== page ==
The Caucasus became absolutely central to the Russian Imperial Imagination.
This category largely belongs to Dmitri Anuchin and those who worked with him. Primarily an anthropologist avant la lettre, Anuchin was prominet on several faculties and societies because he understood archeology to be an assimilation of the social sciences, derived from material culture. And it also refers to Alexei Uvarov’s work with tribes, especially the Meriane and Finno-Ugric. Craniology was important, too, in first congresses. Scythia and Kurgans belong as subthemes because these also prompted questions of ethnography. Folklore also belongs here, because they understood it as ethnographic.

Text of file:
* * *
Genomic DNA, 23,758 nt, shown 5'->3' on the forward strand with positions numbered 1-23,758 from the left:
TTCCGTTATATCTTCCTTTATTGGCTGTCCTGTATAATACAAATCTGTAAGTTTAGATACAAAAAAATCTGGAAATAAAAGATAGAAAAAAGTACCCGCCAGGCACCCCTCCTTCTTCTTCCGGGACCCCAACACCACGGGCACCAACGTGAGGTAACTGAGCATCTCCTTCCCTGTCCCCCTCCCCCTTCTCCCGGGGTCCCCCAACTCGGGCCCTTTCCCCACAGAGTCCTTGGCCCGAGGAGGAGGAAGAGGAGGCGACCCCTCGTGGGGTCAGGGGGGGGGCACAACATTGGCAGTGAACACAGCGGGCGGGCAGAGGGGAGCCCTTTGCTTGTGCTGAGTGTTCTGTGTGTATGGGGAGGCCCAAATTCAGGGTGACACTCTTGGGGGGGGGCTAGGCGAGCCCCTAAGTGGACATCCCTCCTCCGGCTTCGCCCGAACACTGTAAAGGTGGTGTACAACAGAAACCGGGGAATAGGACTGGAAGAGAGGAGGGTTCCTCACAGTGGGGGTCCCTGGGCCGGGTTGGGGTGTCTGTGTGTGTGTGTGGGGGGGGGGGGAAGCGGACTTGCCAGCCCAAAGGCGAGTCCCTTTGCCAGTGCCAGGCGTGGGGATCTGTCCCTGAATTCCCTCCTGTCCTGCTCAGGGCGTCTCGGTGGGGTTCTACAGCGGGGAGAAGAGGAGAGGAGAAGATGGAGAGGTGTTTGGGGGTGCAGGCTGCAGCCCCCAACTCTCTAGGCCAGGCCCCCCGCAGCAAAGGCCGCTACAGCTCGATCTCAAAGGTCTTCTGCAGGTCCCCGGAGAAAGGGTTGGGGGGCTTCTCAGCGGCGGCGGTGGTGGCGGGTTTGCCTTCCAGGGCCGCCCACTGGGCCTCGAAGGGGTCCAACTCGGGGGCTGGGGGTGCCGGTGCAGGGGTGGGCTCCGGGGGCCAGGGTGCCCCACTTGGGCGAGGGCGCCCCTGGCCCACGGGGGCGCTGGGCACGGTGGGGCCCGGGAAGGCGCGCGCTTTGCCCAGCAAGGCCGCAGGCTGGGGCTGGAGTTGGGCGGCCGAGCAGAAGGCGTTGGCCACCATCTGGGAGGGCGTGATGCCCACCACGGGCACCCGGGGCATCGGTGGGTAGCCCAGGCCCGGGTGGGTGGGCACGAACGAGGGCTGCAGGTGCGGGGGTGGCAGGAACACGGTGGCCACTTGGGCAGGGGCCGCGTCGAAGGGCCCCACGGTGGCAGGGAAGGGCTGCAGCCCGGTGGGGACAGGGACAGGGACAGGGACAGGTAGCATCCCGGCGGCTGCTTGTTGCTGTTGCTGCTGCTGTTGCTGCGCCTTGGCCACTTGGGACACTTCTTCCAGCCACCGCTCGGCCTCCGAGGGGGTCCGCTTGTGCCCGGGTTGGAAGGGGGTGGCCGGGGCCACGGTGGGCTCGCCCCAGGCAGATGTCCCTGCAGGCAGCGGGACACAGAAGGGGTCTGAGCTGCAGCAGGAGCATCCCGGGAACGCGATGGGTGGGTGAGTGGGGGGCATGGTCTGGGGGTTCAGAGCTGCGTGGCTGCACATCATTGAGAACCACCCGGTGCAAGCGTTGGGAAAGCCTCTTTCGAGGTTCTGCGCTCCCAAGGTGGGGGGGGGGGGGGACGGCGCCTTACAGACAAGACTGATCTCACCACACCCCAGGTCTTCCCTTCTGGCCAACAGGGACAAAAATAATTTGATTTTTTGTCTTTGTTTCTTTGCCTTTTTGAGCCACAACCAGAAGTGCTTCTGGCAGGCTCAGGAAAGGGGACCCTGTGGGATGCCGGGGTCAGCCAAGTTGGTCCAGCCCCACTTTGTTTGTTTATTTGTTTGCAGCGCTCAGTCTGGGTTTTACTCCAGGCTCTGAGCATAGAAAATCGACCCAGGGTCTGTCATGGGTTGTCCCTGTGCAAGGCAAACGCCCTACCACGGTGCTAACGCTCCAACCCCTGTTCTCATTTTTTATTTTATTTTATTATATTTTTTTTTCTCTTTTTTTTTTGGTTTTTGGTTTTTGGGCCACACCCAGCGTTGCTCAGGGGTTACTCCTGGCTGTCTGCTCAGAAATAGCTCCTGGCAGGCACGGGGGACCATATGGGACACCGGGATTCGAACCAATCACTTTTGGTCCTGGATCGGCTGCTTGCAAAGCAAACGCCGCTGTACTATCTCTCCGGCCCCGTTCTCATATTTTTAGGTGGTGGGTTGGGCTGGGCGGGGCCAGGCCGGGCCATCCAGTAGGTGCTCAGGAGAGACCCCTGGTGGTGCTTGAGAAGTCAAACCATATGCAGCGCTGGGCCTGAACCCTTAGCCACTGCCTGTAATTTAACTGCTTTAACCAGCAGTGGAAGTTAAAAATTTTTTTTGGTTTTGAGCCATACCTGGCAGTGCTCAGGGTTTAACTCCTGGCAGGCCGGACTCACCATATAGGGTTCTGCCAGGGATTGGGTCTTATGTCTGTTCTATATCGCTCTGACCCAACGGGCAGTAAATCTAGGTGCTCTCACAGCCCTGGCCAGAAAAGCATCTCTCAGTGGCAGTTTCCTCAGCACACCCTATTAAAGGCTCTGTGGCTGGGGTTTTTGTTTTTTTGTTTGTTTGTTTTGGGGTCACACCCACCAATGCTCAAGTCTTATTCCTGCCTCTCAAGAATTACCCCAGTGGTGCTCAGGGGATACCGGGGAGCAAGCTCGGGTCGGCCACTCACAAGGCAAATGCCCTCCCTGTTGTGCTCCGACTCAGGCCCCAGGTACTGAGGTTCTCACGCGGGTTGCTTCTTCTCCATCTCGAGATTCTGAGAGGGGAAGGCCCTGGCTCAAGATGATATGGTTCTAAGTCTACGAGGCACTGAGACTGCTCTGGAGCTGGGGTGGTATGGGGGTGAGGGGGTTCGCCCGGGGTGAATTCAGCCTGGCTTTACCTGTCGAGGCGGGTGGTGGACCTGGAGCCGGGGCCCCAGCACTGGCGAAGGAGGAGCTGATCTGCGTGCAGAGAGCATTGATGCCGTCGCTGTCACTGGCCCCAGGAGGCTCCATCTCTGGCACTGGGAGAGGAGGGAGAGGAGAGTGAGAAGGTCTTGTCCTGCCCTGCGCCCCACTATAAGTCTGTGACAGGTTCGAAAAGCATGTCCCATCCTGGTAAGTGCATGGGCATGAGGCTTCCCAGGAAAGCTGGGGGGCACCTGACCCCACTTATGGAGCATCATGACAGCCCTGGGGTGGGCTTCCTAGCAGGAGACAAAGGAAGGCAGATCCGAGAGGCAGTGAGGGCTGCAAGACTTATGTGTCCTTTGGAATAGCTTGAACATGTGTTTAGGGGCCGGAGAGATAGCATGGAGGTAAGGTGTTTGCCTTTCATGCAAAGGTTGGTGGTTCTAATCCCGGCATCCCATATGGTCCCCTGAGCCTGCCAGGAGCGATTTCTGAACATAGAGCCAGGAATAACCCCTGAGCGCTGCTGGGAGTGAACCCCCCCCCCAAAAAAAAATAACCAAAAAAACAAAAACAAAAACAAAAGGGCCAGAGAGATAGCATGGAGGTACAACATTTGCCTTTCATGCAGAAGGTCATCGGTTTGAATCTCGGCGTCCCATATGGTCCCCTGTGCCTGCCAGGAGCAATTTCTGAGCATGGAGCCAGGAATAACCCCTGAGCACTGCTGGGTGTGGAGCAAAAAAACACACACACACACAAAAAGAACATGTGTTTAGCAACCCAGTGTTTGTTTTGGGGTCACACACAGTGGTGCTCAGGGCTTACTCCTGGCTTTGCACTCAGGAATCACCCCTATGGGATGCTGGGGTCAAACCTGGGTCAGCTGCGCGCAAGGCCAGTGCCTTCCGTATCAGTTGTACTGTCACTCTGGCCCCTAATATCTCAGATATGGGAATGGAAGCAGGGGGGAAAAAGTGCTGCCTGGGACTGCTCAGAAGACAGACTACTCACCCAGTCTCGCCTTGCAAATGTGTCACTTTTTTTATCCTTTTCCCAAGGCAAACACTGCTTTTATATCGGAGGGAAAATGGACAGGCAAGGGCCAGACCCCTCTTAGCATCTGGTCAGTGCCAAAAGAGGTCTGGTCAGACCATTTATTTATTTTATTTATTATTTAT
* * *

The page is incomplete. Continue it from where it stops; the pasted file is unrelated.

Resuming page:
This is central to Russian identity; it provides the connection to Antiquity by its interactions with Greek traders, as it also gives Russians an historical foothold on the Black Sea littoral as they began to claim Scythian ancestory.